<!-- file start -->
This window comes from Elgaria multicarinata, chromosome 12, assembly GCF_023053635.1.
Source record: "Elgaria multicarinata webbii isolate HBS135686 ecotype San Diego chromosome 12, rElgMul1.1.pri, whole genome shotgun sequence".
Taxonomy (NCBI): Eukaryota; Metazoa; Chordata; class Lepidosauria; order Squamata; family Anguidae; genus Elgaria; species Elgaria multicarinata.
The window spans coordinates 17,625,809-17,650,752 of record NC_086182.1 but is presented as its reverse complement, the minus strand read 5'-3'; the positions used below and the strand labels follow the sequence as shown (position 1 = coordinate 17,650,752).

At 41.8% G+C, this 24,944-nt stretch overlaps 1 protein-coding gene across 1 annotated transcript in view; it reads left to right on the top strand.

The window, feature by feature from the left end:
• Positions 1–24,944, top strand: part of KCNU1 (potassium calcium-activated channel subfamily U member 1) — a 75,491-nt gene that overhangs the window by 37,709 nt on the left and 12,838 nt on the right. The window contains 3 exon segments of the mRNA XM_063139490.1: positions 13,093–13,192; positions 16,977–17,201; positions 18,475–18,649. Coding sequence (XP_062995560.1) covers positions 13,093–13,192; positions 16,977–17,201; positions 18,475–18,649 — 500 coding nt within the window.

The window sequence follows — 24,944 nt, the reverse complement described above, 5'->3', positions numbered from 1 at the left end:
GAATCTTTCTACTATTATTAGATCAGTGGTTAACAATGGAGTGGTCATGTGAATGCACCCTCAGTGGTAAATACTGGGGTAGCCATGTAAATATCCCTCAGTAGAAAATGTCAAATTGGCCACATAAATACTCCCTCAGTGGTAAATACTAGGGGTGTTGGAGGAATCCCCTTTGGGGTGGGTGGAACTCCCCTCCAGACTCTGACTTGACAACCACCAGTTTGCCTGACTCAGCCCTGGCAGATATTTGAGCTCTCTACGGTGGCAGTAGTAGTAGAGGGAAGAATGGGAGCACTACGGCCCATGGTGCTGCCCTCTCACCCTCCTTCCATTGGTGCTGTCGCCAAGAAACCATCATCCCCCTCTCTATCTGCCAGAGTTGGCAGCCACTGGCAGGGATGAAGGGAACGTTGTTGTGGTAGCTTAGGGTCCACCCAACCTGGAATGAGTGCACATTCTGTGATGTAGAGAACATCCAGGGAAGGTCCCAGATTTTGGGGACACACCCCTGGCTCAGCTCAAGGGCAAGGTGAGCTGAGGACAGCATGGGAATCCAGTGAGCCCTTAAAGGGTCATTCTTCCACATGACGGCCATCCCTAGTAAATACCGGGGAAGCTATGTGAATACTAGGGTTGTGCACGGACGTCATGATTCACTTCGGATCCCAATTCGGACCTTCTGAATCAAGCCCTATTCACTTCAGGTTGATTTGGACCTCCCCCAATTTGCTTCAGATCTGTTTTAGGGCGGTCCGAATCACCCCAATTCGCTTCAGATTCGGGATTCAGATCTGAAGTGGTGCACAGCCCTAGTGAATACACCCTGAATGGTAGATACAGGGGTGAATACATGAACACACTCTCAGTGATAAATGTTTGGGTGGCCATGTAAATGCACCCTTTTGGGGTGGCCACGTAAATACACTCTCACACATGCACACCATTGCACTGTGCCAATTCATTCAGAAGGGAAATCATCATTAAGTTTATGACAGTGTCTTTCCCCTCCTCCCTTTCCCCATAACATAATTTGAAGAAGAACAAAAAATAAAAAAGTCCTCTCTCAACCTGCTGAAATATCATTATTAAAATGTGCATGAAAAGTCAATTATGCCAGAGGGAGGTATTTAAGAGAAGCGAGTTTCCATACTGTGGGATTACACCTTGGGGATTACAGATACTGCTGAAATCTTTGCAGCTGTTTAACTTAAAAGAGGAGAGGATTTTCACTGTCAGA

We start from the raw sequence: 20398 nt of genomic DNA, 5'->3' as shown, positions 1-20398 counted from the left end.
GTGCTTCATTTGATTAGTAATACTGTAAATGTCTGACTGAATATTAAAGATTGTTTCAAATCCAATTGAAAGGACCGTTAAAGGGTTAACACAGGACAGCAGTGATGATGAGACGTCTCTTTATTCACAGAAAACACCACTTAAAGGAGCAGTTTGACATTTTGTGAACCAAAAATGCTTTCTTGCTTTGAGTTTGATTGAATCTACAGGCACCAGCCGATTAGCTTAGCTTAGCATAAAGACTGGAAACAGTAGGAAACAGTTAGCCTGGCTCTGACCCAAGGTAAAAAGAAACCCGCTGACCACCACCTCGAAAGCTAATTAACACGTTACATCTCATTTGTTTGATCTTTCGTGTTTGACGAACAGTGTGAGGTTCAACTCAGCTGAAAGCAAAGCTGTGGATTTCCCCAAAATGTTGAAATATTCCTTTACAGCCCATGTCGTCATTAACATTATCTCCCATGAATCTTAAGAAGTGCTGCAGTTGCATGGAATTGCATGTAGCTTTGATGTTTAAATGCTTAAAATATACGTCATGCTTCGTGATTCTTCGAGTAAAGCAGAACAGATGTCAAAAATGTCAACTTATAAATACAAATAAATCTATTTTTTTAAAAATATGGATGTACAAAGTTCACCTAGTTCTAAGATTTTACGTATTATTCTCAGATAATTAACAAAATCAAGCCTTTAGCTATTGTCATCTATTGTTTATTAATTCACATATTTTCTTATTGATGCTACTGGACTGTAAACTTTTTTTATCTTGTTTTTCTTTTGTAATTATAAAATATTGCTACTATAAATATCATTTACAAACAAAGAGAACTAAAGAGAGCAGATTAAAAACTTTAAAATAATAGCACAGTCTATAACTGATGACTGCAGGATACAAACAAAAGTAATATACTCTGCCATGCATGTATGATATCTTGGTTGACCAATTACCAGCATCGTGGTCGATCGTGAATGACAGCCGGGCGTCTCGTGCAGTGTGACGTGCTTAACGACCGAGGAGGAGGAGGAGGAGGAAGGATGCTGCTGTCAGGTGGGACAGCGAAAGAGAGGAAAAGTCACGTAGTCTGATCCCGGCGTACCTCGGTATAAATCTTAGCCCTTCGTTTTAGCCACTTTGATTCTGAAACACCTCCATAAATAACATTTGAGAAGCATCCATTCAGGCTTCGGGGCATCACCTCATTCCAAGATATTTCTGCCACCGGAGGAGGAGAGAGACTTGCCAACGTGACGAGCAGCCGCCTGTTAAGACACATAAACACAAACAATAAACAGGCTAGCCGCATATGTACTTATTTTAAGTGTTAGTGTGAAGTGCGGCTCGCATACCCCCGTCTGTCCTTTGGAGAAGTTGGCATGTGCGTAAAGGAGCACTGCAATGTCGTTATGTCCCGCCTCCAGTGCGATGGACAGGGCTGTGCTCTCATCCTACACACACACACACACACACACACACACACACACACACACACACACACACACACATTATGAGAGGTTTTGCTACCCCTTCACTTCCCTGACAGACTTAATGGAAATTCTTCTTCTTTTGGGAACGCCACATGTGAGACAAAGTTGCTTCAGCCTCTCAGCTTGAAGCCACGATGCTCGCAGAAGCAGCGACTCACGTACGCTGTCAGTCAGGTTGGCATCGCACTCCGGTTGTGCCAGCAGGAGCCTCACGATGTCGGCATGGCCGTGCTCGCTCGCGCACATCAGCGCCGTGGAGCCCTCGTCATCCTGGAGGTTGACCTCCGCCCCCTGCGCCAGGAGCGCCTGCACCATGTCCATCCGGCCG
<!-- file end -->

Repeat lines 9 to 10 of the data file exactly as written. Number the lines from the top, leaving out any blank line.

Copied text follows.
GAATCTTTCTACTATTATTAGATCAGTGGTTAACAATGGAGTGGTCATGTGAATGCACCCTCAGTGGTAAATACTGGGGTAGCCATGTAAATATCCCTCAGTAGAAAATGTCAAATTGGCCACATAAATACTCCCTCAGTGGTAAATACTAGGGGTGTTGGAGGAATCCCCTTTGGGGTGGGTGGAACTCCCCTCCAGACTCTGACTTGACAACCACCAGTTTGCCTGACTCAGCCCTGGCAGATATTTGAGCTCTCTACGGTGGCAGTAGTAGTAGAGGGAAGAATGGGAGCACTACGGCCCATGGTGCTGCCCTCTCACCCTCCTTCCATTGGTGCTGTCGCCAAGAAACCATCATCCCCCTCTCTATCTGCCAGAGTTGGCAGCCACTGGCAGGGATGAAGGGAACGTTGTTGTGGTAGCTTAGGGTCCACCCAACCTGGAATGAGTGCACATTCTGTGATGTAGAGAACATCCAGGGAAGGTCCCAGATTTTGGGGACACACCCCTGGCTCAGCTCAAGGGCAAGGTGAGCTGAGGACAGCATGGGAATCCAGTGAGCCCTTAAAGGGTCATTCTTCCACATGACGGCCATCCCTAGTAAATACCGGGGAAGCTATGTGAATACTAGGGTTGTGCACGGACGTCATGATTCACTTCGGATCCCAATTCGGACCTTCTGAATCAAGCCCTATTCACTTCAGGTTGATTTGGACCTCCCCCAATTTGCTTCAGATCTGTTTTAGGGCGGTCCGAATCACCCCAATTCGCTTCAGATTCGGGATTCAGATCTGAAGTGGTGCACAGCCCTAGTGAATACACCCTGAATGGTAGATACAGGGGTGAATACATGAACACACTCTCAGTGATAAATGTTTGGGTGGCCATGTAAATGCACCCTTTTGGGGTGGCCACGTAAATACACTCTCACACATGCACACCATTGCACTGTGCCAATTCATTCAGAAGGGAAATCATCATTAAGTTTATGACAGTGTCTTTCCCCTCCTCCCTTTCCCCATAACATAATTTGAAGAAGAACAAAAAATAAAAAAGTCCTCTCTCAACCTGCTGAAATATCATTATTAAAATGTGCATGAAAAGTCAATTATGCCAGAGGGAGGTATTTAAGAGAAGCGAGTTTCCATACTGTGGGATTACACCTTGGGGATTACAGATACTGCTGAAATCTTTGCAGCTGTTTAACTTAAAAGAGGAGAGGATTTTCACTGTCAGA

We start from the raw sequence: 20398 nt of genomic DNA, 5'->3' as shown, positions 1-20398 counted from the left end.